In response, the abolitionists increased their zeal for ending slavery and all the unjust laws that attended it. More and more people signed on to the underground railroad and joined in the resistance.
The full-fledged civil war erupted in El Salvador in the late 1970’s and lasted for more than 12 years. Extreme violence came from both sides. It also included the deliberate terrorizing and targeting of civilians by death squads, the recruitment of child soldiers, and other violations of human rights, mostly by the military. An unknown number of people disappeared during the conflict, and the UN reports that more than 75,000 were killed. The United States contributed to the conflict by providing large amounts of military aid to the government of El Salvador during the Carter and Reagan administrations.
The United Nations has estimated that the guerrillas were responsible for 5% of the murders of civilians during the civil war, while approximately 85% of all killings of civilians were committed by the Salvadoran military and death squads.
In February 1980 Archbishop Óscar Romero published an open letter to US President Jimmy Carter in which he pleaded with him to suspend the United States’ ongoing program of military aid to the Salvadoran regime. He advised Carter that “Political power is in the hands of the armed forces. They know only how to repress the people and defend the interests of the Salvadoran oligarchy.” Romero warned that US support would only “sharpen the injustice and repression against the organizations of the people which repeatedly have been struggling to gain respect for their fundamental human rights.” On 24 March 1980, the Archbishop was assassinated while celebrating mass, the day after he called upon Salvadoran soldiers and security force members to not follow their orders to kill Salvadoran civilians. He was murdered by a member of the one of the US supported death squads. (From Wikipedia on The Salvadoran Civil War)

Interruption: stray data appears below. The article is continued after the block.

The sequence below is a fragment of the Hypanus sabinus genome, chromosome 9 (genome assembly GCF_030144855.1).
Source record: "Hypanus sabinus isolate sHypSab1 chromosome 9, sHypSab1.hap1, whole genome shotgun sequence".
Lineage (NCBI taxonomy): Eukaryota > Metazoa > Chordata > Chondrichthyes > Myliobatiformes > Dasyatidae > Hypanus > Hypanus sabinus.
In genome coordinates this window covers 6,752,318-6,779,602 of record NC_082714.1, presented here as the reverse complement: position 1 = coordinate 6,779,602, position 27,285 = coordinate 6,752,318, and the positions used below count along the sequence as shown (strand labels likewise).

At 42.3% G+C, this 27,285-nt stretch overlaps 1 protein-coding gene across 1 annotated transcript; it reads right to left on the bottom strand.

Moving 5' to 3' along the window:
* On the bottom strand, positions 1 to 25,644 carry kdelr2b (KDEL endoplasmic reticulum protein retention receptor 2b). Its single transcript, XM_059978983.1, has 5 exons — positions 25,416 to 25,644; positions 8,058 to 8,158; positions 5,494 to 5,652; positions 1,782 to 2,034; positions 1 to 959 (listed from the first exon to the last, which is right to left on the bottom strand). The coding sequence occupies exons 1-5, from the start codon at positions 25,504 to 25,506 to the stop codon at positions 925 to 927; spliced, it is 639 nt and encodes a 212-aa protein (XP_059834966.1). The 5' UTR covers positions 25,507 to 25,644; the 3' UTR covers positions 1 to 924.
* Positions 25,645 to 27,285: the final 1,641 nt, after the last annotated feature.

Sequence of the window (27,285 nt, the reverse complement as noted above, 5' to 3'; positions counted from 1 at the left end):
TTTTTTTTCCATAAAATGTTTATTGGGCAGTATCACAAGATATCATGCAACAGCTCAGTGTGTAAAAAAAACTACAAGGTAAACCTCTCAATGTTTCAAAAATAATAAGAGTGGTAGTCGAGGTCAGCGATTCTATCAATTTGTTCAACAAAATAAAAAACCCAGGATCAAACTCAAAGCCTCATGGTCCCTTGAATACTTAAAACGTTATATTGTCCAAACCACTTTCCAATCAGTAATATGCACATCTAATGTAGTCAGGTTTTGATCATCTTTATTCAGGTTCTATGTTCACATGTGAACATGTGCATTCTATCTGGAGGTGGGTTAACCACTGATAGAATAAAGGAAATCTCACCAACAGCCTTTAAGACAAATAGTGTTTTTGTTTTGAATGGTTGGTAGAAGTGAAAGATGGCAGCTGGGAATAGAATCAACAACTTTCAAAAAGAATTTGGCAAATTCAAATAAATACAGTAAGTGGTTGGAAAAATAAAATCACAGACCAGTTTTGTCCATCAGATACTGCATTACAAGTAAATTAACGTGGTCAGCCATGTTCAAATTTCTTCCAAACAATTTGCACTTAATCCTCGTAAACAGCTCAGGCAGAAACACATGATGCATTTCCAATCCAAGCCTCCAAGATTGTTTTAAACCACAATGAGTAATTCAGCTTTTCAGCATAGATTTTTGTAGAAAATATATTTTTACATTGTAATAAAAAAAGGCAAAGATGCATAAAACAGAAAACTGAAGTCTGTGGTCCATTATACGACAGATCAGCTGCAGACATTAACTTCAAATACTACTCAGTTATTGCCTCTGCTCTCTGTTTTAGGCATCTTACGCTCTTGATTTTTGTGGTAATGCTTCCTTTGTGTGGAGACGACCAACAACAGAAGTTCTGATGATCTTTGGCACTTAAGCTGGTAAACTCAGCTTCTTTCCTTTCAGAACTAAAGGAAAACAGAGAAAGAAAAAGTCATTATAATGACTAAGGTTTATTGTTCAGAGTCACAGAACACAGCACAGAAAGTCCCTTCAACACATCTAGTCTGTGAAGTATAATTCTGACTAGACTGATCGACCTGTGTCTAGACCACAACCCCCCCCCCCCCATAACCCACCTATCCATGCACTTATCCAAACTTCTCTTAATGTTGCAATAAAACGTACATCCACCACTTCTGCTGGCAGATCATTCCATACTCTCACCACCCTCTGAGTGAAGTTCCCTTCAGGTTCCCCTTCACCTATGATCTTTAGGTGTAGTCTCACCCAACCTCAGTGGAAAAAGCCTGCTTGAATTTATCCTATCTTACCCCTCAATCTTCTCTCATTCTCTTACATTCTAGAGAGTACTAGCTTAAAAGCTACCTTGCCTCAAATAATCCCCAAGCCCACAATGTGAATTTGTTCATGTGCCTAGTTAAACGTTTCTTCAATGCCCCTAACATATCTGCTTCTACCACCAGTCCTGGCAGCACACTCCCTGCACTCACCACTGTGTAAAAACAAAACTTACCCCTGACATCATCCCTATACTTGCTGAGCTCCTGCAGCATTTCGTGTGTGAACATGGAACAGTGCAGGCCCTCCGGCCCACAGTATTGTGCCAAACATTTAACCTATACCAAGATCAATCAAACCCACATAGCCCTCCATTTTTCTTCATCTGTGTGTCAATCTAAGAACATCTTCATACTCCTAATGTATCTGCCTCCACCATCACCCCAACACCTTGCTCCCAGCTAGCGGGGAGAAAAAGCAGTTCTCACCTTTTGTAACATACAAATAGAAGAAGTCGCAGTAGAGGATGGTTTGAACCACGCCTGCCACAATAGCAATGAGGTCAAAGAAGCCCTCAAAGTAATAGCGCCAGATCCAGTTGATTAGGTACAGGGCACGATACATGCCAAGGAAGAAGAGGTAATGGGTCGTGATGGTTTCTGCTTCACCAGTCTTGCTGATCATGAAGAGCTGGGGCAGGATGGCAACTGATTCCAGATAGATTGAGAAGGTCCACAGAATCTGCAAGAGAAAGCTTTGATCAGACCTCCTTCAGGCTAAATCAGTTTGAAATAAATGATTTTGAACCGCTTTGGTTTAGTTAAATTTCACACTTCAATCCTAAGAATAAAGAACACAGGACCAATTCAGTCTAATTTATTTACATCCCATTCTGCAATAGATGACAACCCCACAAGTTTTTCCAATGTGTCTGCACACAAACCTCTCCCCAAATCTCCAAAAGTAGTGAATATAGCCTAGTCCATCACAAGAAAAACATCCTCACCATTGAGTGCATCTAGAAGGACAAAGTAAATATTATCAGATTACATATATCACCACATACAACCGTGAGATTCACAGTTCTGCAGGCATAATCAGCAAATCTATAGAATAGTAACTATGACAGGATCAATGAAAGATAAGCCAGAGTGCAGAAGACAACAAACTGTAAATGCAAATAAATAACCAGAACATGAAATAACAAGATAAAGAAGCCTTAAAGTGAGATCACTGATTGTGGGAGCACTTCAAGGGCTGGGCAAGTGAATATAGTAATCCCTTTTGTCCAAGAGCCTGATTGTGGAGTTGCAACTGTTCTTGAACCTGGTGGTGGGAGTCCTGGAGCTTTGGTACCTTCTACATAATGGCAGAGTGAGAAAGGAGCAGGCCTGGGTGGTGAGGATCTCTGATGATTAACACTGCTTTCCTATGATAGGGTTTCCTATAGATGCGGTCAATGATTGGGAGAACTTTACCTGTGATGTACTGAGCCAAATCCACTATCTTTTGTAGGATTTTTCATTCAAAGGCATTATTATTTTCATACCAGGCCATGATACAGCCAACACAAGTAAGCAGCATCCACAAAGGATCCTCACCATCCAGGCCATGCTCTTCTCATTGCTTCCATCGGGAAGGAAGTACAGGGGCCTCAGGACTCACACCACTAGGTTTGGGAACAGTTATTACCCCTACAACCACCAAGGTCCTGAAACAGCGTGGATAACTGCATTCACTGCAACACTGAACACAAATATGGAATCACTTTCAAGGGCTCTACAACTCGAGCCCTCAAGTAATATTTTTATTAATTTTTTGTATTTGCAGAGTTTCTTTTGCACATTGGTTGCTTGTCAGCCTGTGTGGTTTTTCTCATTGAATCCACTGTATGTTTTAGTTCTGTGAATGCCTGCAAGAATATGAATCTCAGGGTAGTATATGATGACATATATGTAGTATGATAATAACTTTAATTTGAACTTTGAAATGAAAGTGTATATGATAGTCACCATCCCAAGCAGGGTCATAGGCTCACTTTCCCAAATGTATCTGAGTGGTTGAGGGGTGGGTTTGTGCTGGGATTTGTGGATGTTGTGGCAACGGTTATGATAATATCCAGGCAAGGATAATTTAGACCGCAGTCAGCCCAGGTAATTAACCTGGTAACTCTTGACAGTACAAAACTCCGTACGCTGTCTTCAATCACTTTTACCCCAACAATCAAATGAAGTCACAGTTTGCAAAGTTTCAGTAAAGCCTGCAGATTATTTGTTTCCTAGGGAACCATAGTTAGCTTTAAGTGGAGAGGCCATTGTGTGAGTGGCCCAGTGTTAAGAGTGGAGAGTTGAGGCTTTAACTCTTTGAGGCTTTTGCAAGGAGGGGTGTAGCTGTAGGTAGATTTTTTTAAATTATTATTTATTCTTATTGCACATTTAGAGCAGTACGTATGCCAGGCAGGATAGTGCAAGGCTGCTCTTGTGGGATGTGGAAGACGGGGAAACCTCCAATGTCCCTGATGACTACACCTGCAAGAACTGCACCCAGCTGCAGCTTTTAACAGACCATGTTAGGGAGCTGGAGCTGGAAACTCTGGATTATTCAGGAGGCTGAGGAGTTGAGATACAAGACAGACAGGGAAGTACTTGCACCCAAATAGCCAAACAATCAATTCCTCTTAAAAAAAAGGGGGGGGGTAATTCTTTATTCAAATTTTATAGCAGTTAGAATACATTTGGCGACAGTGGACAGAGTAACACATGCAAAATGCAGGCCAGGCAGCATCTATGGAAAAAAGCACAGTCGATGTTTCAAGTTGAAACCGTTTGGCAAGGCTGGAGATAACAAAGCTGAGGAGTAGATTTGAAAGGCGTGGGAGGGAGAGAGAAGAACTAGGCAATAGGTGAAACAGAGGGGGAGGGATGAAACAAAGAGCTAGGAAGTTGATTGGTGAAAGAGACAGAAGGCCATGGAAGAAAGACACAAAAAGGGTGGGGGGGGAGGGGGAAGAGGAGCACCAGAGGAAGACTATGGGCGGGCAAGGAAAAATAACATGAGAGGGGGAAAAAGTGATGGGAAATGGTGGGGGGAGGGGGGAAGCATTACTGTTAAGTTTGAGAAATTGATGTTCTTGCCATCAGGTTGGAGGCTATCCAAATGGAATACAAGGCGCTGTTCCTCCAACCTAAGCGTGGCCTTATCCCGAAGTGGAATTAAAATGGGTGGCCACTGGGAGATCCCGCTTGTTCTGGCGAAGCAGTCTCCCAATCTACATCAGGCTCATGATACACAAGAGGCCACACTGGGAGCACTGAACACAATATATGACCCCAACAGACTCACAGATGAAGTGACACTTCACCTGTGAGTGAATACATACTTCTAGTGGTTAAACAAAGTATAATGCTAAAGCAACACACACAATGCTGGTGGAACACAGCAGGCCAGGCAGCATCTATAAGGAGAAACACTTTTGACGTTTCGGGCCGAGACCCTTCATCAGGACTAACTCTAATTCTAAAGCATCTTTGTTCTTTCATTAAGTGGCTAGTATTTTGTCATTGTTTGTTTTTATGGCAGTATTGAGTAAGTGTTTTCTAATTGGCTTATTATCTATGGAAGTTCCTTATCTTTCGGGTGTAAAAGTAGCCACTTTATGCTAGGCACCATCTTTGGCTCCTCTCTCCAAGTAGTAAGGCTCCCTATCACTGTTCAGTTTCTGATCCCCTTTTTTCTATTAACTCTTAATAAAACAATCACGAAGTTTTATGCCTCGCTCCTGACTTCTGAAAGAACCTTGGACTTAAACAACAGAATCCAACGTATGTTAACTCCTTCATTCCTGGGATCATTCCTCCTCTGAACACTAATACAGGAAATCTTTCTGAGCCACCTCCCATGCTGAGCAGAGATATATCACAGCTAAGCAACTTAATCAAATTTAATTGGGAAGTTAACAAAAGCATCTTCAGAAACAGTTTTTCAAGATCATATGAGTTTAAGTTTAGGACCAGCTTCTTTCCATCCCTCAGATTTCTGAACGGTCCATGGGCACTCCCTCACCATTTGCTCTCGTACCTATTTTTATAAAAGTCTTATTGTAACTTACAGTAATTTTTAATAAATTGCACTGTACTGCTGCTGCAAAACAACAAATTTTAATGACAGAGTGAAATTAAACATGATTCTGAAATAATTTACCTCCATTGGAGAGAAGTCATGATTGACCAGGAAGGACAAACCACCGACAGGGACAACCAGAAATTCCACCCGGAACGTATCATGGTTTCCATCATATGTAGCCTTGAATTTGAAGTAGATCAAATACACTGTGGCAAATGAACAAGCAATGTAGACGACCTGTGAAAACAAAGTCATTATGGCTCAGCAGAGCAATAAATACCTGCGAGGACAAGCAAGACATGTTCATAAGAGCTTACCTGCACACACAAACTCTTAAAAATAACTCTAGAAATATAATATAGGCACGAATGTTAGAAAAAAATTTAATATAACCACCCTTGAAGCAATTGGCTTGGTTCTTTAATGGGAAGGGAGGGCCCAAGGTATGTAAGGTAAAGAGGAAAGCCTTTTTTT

Refugees escaped the violence by running away—heading north to Canada where they were welcomed. But they first had to cross the United States where, if caught, they’d were returned to El Salvador into the hands of government forces. It was a death sentence. So there arose a new underground railroad—a series of churches, faith communities and people of good will who had a passion for justice—who provided sanctuary and transportation—helping thousands to reach Canada safely.